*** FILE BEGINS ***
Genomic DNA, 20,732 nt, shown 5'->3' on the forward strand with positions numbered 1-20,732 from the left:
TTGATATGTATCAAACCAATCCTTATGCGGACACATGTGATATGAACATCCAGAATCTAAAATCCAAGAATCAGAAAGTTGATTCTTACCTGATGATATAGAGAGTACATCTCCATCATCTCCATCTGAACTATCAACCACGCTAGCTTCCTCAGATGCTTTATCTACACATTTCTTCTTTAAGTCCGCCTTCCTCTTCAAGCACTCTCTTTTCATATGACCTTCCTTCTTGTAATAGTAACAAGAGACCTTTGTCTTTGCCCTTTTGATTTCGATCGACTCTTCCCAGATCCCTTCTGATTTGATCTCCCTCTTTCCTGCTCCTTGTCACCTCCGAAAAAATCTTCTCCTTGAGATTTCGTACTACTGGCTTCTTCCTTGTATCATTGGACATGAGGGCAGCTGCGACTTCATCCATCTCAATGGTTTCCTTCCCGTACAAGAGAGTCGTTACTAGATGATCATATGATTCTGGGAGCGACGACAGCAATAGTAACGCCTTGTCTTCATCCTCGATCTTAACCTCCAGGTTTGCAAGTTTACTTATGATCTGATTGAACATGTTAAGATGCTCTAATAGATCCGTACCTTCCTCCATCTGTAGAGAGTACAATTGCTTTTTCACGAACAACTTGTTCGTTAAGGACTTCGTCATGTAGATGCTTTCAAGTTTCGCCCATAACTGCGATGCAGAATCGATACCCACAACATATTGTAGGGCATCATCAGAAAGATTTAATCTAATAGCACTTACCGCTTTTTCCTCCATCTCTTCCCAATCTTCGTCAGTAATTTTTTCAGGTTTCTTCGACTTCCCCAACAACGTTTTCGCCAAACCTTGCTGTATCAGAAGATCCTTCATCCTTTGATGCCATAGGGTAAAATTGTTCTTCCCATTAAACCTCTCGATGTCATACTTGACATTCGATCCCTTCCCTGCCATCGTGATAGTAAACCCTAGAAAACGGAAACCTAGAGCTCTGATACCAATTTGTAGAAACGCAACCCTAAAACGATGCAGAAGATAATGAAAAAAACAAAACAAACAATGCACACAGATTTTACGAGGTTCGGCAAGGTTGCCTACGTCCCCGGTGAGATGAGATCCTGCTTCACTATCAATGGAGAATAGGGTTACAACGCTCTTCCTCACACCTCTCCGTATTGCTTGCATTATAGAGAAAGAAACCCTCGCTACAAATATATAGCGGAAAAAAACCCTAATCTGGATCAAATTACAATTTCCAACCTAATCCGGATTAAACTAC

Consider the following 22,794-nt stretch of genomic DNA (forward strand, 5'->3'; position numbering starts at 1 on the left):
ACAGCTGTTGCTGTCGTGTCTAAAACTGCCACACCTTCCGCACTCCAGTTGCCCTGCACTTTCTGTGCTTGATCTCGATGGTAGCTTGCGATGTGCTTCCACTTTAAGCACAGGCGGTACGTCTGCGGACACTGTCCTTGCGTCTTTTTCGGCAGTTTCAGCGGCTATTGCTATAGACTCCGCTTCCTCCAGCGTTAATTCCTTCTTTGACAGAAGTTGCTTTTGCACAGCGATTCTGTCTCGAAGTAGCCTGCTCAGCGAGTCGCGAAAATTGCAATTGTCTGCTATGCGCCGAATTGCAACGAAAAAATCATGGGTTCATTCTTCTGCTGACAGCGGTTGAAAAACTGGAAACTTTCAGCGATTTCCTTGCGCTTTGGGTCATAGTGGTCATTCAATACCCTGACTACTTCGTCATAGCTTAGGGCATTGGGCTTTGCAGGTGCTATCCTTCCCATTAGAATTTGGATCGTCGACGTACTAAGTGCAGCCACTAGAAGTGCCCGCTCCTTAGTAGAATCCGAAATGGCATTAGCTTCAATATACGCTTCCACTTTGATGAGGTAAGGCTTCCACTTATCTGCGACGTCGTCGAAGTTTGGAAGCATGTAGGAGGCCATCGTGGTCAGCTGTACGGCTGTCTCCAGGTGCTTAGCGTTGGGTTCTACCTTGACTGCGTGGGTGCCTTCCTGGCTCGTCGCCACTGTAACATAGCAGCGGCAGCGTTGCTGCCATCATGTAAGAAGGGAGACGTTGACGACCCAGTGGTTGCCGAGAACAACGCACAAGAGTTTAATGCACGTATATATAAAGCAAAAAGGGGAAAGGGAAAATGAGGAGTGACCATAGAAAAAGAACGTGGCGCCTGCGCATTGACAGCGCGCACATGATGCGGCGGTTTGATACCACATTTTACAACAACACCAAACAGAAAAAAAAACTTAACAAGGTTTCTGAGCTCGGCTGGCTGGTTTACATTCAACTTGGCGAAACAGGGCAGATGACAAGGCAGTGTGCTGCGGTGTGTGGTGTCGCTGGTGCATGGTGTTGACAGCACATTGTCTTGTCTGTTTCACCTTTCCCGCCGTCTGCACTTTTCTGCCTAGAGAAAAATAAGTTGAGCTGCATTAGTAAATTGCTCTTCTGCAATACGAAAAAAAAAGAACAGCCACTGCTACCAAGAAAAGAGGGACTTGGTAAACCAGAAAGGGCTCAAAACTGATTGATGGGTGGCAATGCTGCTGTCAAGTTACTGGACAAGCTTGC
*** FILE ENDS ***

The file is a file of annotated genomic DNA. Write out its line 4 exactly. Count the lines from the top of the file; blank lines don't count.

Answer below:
ACAGCTGTTGCTGTCGTGTCTAAAACTGCCACACCTTCCGCACTCCAGTTGCCCTGCACTTTCTGTGCTTGATCTCGATGGTAGCTTGCGATGTGCTTCCACTTTAAGCACAGGCGGTACGTCTGCGGACACTGTCCTTGCGTCTTTTTCGGCAGTTTCAGCGGCTATTGCTATAGACTCCGCTTCCTCCAGCGTTAATTCCTTCTTTGACAGAAGTTGCTTTTGCACAGCGATTCTGTCTCGAAGTAGCCTGCTCAGCGAGTCGCGAAAATTGCAATTGTCTGCTATGCGCCGAATTGCAACGAAAAAATCATGGGTTCATTCTTCTGCTGACAGCGGTTGAAAAACTGGAAACTTTCAGCGATTTCCTTGCGCTTTGGGTCATAGTGGTCATTCAATACCCTGACTACTTCGTCATAGCTTAGGGCATTGGGCTTTGCAGGTGCTATCCTTCCCATTAGAATTTGGATCGTCGACGTACTAAGTGCAGCCACTAGAAGTGCCCGCTCCTTAGTAGAATCCGAAATGGCATTAGCTTCAATATACGCTTCCACTTTGATGAGGTAAGGCTTCCACTTATCTGCGACGTCGTCGAAGTTTGGAAGCATGTAGGAGGCCATCGTGGTCAGCTGTACGGCTGTCTCCAGGTGCTTAGCGTTGGGTTCTACCTTGACTGCGTGGGTGCCTTCCTGGCTCGTCGCCACTGTAACATAGCAGCGGCAGCGTTGCTGCCATCATGTAAGAAGGGAGACGTTGACGACCCAGTGGTTGCCGAGAACAACGCACAAGAGTTTAATGCACGTATATATAAAGCAAAAAGGGGAAAGGGAAAATGAGGAGTGACCATAGAAAAAGAACGTGGCGCCTGCGCATTGACAGCGCGCACATGATGCGGCGGTTTGATACCACATTTTACAACAACACCAAACAGAAAAAAAAACTTAACAAGGTTTCTGAGCTCGGCTGGCTGGTTTACATTCAACTTGGCGAAACAGGGCAGATGACAAGGCAGTGTGCTGCGGTGTGTGGTGTCGCTGGTGCATGGTGTTGACAGCACATTGTCTTGTCTGTTTCACCTTTCCCGCCGTCTGCACTTTTCTGCCTAGAGAAAAATAAGTTGAGCTGCATTAGTAAATTGCTCTTCTGCAATACGAAAAAAAAAGAACAGCCACTGCTACCAAGAAAAGAGGGACTTGGTAAACCAGAAAGGGCTCAAAACTGATTGATGGGTGGCAATGCTGCTGTCAAGTTACTGGACAAGCTTGC